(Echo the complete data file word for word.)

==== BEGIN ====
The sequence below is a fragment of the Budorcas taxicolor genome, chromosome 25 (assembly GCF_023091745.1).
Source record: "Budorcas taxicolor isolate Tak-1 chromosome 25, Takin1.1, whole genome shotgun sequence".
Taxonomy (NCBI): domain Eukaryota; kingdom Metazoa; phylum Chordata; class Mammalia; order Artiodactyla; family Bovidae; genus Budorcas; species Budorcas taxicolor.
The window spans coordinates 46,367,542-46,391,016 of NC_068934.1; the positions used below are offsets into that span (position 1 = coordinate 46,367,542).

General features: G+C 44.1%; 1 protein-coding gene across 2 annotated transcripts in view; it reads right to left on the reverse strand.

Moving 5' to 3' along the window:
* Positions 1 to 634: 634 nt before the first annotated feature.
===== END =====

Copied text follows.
The sequence below is a fragment of the Budorcas taxicolor genome, chromosome 25 (assembly GCF_023091745.1).
Source record: "Budorcas taxicolor isolate Tak-1 chromosome 25, Takin1.1, whole genome shotgun sequence".
Taxonomy (NCBI): domain Eukaryota; kingdom Metazoa; phylum Chordata; class Mammalia; order Artiodactyla; family Bovidae; genus Budorcas; species Budorcas taxicolor.
The window spans coordinates 46,367,542-46,391,016 of NC_068934.1; the positions used below are offsets into that span (position 1 = coordinate 46,367,542).

General features: G+C 44.1%; 1 protein-coding gene across 2 annotated transcripts in view; it reads right to left on the reverse strand.

Moving 5' to 3' along the window:
* Positions 1 to 634: 634 nt before the first annotated feature.